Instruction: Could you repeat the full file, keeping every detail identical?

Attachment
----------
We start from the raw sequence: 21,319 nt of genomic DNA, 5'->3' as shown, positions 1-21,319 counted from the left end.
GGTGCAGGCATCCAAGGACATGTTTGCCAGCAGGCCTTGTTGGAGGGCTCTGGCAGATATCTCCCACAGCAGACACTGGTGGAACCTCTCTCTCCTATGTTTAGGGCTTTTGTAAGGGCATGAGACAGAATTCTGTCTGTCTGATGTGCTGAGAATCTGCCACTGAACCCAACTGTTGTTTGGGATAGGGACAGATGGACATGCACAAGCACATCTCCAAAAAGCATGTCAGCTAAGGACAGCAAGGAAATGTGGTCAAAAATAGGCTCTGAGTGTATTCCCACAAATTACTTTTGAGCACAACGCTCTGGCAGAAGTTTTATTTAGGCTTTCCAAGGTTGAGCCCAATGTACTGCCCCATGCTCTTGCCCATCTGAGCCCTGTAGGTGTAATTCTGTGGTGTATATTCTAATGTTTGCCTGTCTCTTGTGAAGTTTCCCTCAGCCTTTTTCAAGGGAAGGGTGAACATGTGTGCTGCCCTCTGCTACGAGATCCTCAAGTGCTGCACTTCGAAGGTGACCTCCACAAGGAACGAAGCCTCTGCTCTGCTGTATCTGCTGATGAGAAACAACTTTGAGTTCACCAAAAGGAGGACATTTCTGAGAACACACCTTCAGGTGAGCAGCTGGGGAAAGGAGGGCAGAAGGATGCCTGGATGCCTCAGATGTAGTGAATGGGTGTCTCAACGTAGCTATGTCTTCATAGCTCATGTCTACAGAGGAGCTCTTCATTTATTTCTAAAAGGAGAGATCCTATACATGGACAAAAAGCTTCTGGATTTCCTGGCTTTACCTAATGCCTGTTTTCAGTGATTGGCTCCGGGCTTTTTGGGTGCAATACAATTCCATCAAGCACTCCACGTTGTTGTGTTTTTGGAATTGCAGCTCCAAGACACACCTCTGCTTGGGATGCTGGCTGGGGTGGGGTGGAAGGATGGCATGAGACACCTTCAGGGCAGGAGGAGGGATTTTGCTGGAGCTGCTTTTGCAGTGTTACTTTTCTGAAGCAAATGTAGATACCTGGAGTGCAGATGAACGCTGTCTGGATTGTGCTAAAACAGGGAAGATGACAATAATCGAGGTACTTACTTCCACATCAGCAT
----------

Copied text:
We start from the raw sequence: 21,319 nt of genomic DNA, 5'->3' as shown, positions 1-21,319 counted from the left end.
GGTGCAGGCATCCAAGGACATGTTTGCCAGCAGGCCTTGTTGGAGGGCTCTGGCAGATATCTCCCACAGCAGACACTGGTGGAACCTCTCTCTCCTATGTTTAGGGCTTTTGTAAGGGCATGAGACAGAATTCTGTCTGTCTGATGTGCTGAGAATCTGCCACTGAACCCAACTGTTGTTTGGGATAGGGACAGATGGACATGCACAAGCACATCTCCAAAAAGCATGTCAGCTAAGGACAGCAAGGAAATGTGGTCAAAAATAGGCTCTGAGTGTATTCCCACAAATTACTTTTGAGCACAACGCTCTGGCAGAAGTTTTATTTAGGCTTTCCAAGGTTGAGCCCAATGTACTGCCCCATGCTCTTGCCCATCTGAGCCCTGTAGGTGTAATTCTGTGGTGTATATTCTAATGTTTGCCTGTCTCTTGTGAAGTTTCCCTCAGCCTTTTTCAAGGGAAGGGTGAACATGTGTGCTGCCCTCTGCTACGAGATCCTCAAGTGCTGCACTTCGAAGGTGACCTCCACAAGGAACGAAGCCTCTGCTCTGCTGTATCTGCTGATGAGAAACAACTTTGAGTTCACCAAAAGGAGGACATTTCTGAGAACACACCTTCAGGTGAGCAGCTGGGGAAAGGAGGGCAGAAGGATGCCTGGATGCCTCAGATGTAGTGAATGGGTGTCTCAACGTAGCTATGTCTTCATAGCTCATGTCTACAGAGGAGCTCTTCATTTATTTCTAAAAGGAGAGATCCTATACATGGACAAAAAGCTTCTGGATTTCCTGGCTTTACCTAATGCCTGTTTTCAGTGATTGGCTCCGGGCTTTTTGGGTGCAATACAATTCCATCAAGCACTCCACGTTGTTGTGTTTTTGGAATTGCAGCTCCAAGACACACCTCTGCTTGGGATGCTGGCTGGGGTGGGGTGGAAGGATGGCATGAGACACCTTCAGGGCAGGAGGAGGGATTTTGCTGGAGCTGCTTTTGCAGTGTTACTTTTCTGAAGCAAATGTAGATACCTGGAGTGCAGATGAACGCTGTCTGGATTGTGCTAAAACAGGGAAGATGACAATAATCGAGGTACTTACTTCCACATCAGCAT